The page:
You.  Me.  We.  is a disaster response law and policy center that defends human rights in disaster struck communities. We conduct needs assessments, evaluate policy reforms, and promote government accountability at every stage of disaster readiness, response, and recovery.

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Director and Co-Founder Tracy McGaugh in the "Spotlight" 

Touro Law students and faculty are committed to making a difference in the local community and beyond. In the aftermath of Hurricane Katrina our students and faculty started traveling to New Orleans to help address legal issues – passionate about helping the people of that region and happy to be able to use their skills and knowledge to obtain justice for those in need. Unfortunately, there is no shortage of people who need help. The Touro Law community remains committed to these causes.


One such dedicated faculty member is Professor Tracy McGaugh. Professor McGaugh began her work in disaster relief just days after Hurricane Katrina hit the Gulf Coast, where she defended the rights of independent journalists and advocated on behalf of displaced voters. She has remained steadfast in her will to help the people of the Gulf Coast – and beyond. To address the gap in legal services immediately following the aftermath of disaster, she co-founded You.Me.We., a non-profit disaster law center – the only one of its kind in the world.  You.Me.We. was founded in January of 2010 by Professor McGaugh, Touro Law student Cheryl Van Dyke, and South Texas College of Law professor Kathleen Bergin.


You.Me.We. provides training for lawyers in the disaster-affected region, consultation for organizations providing first responder and second responder services to those regions, and long-term advocacy relates to human rights issues that occur at the intersection of disaster and poverty.  Under Professor McGaugh’s direction, YMW has participated in fact-finding delegations to Haiti following the January 2010 earthquake and has testified in front of the Inter-American Commission on Human Rights (IACHR) about forced evictions of Haitians displaced by the earthquake.  As a result of these activities, the IACHR issued precautionary measures, requiring the Haitian government to respond to the unlawful evictions.  YMW has also partnered with the Institute for Justice & Democracy  in Haiti (IJDH) to provide grassroots organization and training in advance of the United Nations’ Universal Periodic review of Haiti’s human rights track record.  This past spring, Professor McGaugh was a panelist along with representatives from USAID, IJDH, and the American Federation of the Red Cross at a symposium addressing the emerging field of Disaster Law.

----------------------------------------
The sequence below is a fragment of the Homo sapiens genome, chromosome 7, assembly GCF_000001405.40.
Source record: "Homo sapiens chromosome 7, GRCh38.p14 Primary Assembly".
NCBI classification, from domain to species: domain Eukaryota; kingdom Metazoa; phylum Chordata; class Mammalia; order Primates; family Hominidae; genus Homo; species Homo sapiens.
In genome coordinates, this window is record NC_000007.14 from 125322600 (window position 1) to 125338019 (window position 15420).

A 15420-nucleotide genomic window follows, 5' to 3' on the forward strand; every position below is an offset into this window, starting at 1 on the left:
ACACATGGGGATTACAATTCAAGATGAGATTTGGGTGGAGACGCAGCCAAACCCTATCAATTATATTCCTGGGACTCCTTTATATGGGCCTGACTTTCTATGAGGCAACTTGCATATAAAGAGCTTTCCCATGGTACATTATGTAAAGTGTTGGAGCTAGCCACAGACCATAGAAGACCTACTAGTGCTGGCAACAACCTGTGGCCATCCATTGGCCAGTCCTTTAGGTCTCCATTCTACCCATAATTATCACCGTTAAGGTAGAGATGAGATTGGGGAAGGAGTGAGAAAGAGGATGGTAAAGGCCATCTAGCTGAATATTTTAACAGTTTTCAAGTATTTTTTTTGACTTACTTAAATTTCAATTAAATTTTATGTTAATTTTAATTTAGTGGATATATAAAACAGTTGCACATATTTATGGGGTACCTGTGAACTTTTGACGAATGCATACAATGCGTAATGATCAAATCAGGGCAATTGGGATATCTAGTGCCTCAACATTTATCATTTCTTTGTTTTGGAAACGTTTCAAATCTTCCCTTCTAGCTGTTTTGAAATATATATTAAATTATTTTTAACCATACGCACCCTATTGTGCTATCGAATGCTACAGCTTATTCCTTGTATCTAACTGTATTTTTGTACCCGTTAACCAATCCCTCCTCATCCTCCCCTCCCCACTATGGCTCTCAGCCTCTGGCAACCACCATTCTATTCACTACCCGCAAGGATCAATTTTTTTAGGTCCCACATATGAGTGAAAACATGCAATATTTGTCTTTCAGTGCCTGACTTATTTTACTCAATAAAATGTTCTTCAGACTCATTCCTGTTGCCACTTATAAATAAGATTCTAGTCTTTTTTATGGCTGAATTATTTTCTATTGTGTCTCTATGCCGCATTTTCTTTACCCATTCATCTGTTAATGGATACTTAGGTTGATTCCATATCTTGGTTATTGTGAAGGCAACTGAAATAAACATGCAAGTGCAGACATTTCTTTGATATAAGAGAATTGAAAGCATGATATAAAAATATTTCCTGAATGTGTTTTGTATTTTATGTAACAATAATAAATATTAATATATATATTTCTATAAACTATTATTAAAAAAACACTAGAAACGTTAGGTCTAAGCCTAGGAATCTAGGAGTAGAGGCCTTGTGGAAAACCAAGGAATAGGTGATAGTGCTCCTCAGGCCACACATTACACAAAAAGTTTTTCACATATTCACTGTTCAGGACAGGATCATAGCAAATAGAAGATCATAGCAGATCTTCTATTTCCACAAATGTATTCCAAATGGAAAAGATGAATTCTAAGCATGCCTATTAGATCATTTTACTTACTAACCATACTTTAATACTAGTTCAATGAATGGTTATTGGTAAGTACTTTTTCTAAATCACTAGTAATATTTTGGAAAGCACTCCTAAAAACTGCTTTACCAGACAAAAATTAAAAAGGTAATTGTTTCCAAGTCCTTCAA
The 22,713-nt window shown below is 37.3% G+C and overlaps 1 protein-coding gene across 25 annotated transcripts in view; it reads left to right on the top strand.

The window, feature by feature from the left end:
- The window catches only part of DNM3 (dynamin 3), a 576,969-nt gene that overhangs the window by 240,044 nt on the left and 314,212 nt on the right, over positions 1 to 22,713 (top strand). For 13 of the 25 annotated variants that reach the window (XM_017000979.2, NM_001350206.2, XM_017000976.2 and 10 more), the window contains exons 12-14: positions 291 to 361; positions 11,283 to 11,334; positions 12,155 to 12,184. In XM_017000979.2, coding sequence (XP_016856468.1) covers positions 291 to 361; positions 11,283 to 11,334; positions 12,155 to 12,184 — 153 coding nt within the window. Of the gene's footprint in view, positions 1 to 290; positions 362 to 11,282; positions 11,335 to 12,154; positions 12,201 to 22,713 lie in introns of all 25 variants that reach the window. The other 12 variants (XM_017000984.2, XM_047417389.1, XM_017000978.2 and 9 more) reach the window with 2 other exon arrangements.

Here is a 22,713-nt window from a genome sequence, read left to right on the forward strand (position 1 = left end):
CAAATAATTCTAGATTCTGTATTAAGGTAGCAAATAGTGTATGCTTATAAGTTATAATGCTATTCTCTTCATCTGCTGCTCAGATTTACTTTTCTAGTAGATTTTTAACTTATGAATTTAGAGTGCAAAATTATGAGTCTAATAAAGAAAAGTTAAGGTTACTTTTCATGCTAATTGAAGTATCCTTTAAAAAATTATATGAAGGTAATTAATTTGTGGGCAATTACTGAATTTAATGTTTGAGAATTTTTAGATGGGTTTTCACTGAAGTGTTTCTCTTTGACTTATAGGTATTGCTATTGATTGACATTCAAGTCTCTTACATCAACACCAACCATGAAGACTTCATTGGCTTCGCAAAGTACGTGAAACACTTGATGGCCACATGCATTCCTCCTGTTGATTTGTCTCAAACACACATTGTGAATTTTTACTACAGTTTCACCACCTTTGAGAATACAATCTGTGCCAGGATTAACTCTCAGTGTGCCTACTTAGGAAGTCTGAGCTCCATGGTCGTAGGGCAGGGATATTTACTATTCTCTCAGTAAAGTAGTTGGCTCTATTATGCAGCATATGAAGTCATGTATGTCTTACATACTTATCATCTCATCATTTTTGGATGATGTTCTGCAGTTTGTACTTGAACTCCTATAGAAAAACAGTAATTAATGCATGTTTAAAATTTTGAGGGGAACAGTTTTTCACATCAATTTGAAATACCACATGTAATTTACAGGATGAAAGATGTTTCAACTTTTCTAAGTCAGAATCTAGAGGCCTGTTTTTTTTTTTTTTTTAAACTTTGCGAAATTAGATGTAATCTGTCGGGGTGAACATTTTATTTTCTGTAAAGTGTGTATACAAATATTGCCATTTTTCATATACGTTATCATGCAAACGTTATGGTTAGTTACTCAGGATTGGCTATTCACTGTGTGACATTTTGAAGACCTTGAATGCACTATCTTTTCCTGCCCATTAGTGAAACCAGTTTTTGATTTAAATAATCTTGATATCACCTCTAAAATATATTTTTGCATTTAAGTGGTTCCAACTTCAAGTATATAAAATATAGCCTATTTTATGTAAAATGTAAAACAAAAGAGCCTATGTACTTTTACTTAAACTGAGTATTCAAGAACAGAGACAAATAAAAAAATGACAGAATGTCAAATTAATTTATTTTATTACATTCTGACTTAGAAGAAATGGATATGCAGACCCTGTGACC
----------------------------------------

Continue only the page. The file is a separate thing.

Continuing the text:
Professor McGaugh also initiated the Mississippi Environmental Social Justice Project at Touro Law.  This project has provided legal research support to attorneys in Mississippi who are assisting the Coalition of Communities for Environmental Justice (COCEJ).  COCEJ is a grassroots organization that advocates on behalf of communities impacted by improper dumping of industrial waste over the last century in poor African-American communities in Mississippi.  Touro Law’s Mississippi Environmental Social Justice Project gave students in Touro Law’s Environmental Law Society the opportunity to review court documents filed in environmental litigation and to research ongoing legal issues related to the industrial waste dumping. 


On January 24, 2011, Professor McGaugh testified at a hearing of the Mississippi State Legislature about industrial contamination affecting poor, black communities in Mississippi. She described the work that she and our students in the Environmental Law Society have done with the Mississippi Environmental Social Justice Project and urged the legislature to investigate the actions of state agencies in neglecting to respond to the damage and impact.  An unexpected surprise was the testimony of a lawyer from the Mississippi Center for Justice. He testified after Professor McGaugh and praised Touro Law Center's involvement in social justice issues beyond our own backyard.  He specifically mentioned the three trips that Touro Law students had made to Biloxi to work at MSJ to ensure that funds allocated for hurricane relief were distributed to those most in need.


As a result of Professor McGaugh’s testimony, the Mississippi State Legislature passed House Resolution 140, A Resolution Promotion the Establishment of a Citizens’ Environmental Commission and Promoting Environmental Justice in the State of Mississippi.


In addition to her work with YMW, Professor McGaugh has conducted workshops and conferences in Turkey and Kenya to strengthen the rule of law.  Her next conference, sponsored by the Legal Writing Institute (on whose board she serves), will be in June 2011.  This conference will bring fifteen American legal scholars to Istanbul, Turkey, for a four-day conference focused on integrating skills training into legal education.

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